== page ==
Now the opposite of vigilance would be neglect or carelessness. Like texting while driving. We are constantly tempted by the spiritual equivalent of texting while driving, that is, being distracted by every noisy, clamoring, immediate fearsome thing at hand, and not paying attention to the bigger question of where we are going, or why. Many or most of these immediate things at hand may be good. But if we don’t know when and how to say No to any of these things, or “Later,” we will neglect the reason and purpose of our God-given lives; we’ll be cruising toward a crash. Advent is a month-long reminder, at the beginning of the church’s worship year, of where we are going, and what is the timeless and eternal destination ahead of us.

But how shall we be vigilant? If by vigilant we meant that we paid no attention to this life and took no responsibility for next week or next year, then millions of Christians should have starved to death, or come to retirement empty-handed, only to be burdens upon others. How can we be vigilant, ready and up-to-date for our eventual encounter with Christ, whether in this life or by death, and still be responsible, generous and gracious people, carrying out our stewardship? To that question I reply with the phrase, “on standby.” We are like hopeful airline passengers awaiting a call to board, if not for this next flight, then eventually one after that. Its going to happen, sooner or later, so don’t wander too far away from the gate, stay near so you can hear, and listen, even while you’re engaged in various things. If you believe that you will eventually go, then your bags should be packed, maybe one is even checked; take and keep what you need for the journey and the wait, but not much more. While you’re waiting, there’s no need to sit around twiddling your thumbs watching nothing but the screen behind the ticket counter. As long as you’re in range of the public address system and are keeping an ear open, you can grab a bite to eat, read the newspaper or a good book, work on your computer, catch up on your emails or call your loved ones. In fact, if you’ve even been on standby in an airport, you may have found it to be one of the most productive times and places to get some of the most important stuff done, or your best reading, because life now has one clear goal: getting to that desired destination. There at the airport, you’ve placed yourself out of the reach of most other possible side-tracks and distractions. Someone else will answer the phone at home, check the mail, mow the lawn, or shovel the snow. Or you’ll get to it later.

And at some moment, there will come the call for arrival and departure. The arrival of the Promised One, and the new age of justice, mercy and peace that he ushers in, and the departure of this world, life and time as we know them now. If not then, then before then, “in the hour of our deaths.” So stay near, so you can hear. Don’t get too absorbed and invested in anything, don’t wander too far away toward spiritual and moral places where you’ll miss the call or not be able to find the way back in time.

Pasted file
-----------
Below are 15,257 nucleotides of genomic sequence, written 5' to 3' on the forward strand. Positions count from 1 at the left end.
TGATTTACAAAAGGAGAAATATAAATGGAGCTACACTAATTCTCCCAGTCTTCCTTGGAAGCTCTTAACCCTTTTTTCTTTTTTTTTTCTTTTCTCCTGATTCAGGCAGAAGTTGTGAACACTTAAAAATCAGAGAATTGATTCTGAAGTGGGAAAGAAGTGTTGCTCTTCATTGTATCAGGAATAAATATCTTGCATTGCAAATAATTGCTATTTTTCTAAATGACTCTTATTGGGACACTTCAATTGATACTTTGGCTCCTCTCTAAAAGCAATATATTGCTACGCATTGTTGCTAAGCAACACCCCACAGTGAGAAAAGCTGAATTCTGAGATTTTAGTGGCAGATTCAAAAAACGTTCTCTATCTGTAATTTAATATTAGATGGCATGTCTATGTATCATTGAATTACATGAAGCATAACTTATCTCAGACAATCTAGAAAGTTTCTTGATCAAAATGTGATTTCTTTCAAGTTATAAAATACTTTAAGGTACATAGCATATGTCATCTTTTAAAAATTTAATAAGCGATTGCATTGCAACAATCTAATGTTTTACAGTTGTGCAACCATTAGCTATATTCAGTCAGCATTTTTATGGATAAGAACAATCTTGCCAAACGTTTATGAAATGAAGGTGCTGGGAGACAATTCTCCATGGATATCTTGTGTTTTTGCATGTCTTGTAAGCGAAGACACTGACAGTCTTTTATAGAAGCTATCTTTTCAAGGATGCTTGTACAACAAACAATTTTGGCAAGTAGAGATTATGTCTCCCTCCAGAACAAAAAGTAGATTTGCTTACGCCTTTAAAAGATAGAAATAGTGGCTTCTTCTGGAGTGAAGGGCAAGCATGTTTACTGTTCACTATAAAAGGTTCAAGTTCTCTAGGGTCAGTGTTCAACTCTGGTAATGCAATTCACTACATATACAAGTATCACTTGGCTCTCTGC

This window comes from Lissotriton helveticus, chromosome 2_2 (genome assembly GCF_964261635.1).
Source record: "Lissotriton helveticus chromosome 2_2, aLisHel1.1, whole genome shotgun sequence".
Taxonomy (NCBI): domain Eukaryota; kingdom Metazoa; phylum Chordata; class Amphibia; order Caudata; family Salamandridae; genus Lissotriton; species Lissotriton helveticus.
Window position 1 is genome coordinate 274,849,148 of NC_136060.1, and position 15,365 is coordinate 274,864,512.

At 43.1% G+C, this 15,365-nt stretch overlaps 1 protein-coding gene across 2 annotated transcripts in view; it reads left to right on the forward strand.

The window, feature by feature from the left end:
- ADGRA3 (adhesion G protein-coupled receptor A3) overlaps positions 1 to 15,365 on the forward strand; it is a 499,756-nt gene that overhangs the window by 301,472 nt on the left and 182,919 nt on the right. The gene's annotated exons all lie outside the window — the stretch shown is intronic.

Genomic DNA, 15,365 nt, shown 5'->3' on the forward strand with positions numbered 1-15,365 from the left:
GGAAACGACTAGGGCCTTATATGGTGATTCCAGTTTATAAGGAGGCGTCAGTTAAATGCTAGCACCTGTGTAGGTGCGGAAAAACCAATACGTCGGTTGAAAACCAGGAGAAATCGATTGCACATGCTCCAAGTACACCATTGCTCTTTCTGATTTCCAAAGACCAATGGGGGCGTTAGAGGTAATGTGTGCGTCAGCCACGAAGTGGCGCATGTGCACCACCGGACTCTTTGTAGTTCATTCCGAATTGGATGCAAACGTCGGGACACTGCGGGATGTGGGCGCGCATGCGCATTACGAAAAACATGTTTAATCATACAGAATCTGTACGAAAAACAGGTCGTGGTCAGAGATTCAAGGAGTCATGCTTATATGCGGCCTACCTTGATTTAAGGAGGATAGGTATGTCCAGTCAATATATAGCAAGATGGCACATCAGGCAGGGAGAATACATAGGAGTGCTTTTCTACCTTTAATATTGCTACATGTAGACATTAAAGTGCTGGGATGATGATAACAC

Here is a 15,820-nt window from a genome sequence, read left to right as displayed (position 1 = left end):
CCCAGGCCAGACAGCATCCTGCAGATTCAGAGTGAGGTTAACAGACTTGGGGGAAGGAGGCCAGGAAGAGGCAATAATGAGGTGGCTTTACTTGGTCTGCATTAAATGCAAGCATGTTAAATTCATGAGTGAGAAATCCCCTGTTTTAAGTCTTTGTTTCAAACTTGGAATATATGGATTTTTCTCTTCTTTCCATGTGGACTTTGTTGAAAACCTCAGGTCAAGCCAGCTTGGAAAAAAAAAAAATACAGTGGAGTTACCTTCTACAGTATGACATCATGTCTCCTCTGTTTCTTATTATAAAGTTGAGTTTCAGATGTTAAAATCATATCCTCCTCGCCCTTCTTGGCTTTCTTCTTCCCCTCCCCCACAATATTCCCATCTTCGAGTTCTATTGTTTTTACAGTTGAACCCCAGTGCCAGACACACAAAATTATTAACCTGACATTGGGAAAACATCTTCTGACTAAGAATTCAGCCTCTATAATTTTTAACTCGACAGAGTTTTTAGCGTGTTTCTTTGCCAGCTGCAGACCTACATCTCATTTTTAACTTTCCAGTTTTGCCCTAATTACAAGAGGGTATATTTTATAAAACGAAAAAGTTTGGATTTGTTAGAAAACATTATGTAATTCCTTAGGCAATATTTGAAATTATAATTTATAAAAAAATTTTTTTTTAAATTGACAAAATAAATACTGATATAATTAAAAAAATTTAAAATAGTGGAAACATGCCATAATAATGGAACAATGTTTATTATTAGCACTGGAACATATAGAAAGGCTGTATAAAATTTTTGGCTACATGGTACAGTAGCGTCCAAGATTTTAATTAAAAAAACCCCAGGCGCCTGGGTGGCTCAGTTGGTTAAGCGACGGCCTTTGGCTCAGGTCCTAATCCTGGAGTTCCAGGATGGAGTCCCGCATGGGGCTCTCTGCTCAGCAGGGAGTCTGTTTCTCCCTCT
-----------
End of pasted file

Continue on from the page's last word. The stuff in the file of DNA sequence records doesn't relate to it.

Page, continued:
If living on such spiritual standby sounds difficult or frustrating, or not for cowards, that can be true. But the alternative is time without direction, history with no hope, life without logic, tied to the mindless wheel of fortune, spinning madly but going nowhere in particular. And don’t ask if it all has any meaning. Because if it doesn’t, then nor do our lives. And nor do we. No meaning means no value.

Then again, Advent is not just about the future. There are blessings and benefits to living on standby even now, before the fulfillment of all our prayers. Bishop Origen, of 3rd Century Egypt, wrote on today’s very passage and said, “I know another kind of end for the righteous person who is able to say, along with the apostle, ‘Far be it from me to glory except in the cross of our Lord Jesus Christ, through whom the world is crucified to me and I to the world.’ In a certain sense, the end of the world has already come for the person to whom the world is crucified. And to one who is dead to worldly things, the Day of the Lord has already arrived, for the Son of man comes to the soul of the one who no longer lives for sin or for the world.”

Yes, in a way, the end of the world has already come for those of us on spiritual standby. If we know where our lives and time are going, then we know what in this life are worthwhile actions that will help us prepare for the end, and what are worthless distractions that will lead us astray. We can then simplify our lives down to the utmost essentials, and not lose sleep over all the options we forgo. Knowing how the story ends, knowing what comes after, knowing what is lasting and eternal, we can have confidence and peace, even while we wait. Indeed, our hope of a better world, and our prayers and labors for it, give us foretastes already of that better world to come. To live in vigilance, on spiritual standby, is like awakening ourselves from a bad dream, shaking off our slumber, and seeing the dawn breaking in the east.

So, not only can I say to each and every one of us, on this first Sunday of Advent, “Happy New Year!” I can say, “Happy New World!” For, to the disciple of Jesus, its not a matter of if it comes to us, but when. And to some extent, it has come for us already, because our lives and our time are oriented toward his coming. Let’s continue then this new year of worship as we begin it today, vigilant, and on spiritual standby, not a useless wait in which we sit and twiddle our thumbs, looking only at the flight status screen, but a productive, fruitful standby, in which we attend to those matters and relationships that will make us and the world most ready for Christ’s arrival, most fit to enjoy the destination, even to model it and bring it forward, while we remain awake and alert to the call that will bring all our labors to a victorious end, and answer all our prayers.